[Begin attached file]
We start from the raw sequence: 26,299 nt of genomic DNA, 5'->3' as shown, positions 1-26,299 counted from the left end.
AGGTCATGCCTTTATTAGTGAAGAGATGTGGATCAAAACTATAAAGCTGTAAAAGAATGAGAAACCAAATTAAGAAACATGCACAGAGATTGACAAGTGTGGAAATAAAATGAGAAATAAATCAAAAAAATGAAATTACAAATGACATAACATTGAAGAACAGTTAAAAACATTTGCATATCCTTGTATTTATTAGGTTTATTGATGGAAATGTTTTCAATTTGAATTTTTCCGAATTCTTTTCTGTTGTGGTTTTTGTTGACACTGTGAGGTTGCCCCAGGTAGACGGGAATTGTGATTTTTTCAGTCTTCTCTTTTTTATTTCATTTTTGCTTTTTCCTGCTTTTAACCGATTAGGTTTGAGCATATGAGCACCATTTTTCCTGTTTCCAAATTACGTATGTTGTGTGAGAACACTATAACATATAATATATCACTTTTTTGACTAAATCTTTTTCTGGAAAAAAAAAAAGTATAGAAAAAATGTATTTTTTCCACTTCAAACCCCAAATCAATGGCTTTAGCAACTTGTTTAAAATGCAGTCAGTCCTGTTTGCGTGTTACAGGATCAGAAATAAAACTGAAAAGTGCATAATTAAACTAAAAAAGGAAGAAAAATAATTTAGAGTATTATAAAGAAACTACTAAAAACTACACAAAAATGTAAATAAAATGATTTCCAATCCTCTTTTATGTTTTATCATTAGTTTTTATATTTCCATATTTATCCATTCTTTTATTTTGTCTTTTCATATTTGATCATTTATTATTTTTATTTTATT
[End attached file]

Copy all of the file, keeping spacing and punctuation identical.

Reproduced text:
We start from the raw sequence: 26,299 nt of genomic DNA, 5'->3' as shown, positions 1-26,299 counted from the left end.
AGGTCATGCCTTTATTAGTGAAGAGATGTGGATCAAAACTATAAAGCTGTAAAAGAATGAGAAACCAAATTAAGAAACATGCACAGAGATTGACAAGTGTGGAAATAAAATGAGAAATAAATCAAAAAAATGAAATTACAAATGACATAACATTGAAGAACAGTTAAAAACATTTGCATATCCTTGTATTTATTAGGTTTATTGATGGAAATGTTTTCAATTTGAATTTTTCCGAATTCTTTTCTGTTGTGGTTTTTGTTGACACTGTGAGGTTGCCCCAGGTAGACGGGAATTGTGATTTTTTCAGTCTTCTCTTTTTTATTTCATTTTTGCTTTTTCCTGCTTTTAACCGATTAGGTTTGAGCATATGAGCACCATTTTTCCTGTTTCCAAATTACGTATGTTGTGTGAGAACACTATAACATATAATATATCACTTTTTTGACTAAATCTTTTTCTGGAAAAAAAAAAAGTATAGAAAAAATGTATTTTTTCCACTTCAAACCCCAAATCAATGGCTTTAGCAACTTGTTTAAAATGCAGTCAGTCCTGTTTGCGTGTTACAGGATCAGAAATAAAACTGAAAAGTGCATAATTAAACTAAAAAAGGAAGAAAAATAATTTAGAGTATTATAAAGAAACTACTAAAAACTACACAAAAATGTAAATAAAATGATTTCCAATCCTCTTTTATGTTTTATCATTAGTTTTTATATTTCCATATTTATCCATTCTTTTATTTTGTCTTTTCATATTTGATCATTTATTATTTTTATTTTATT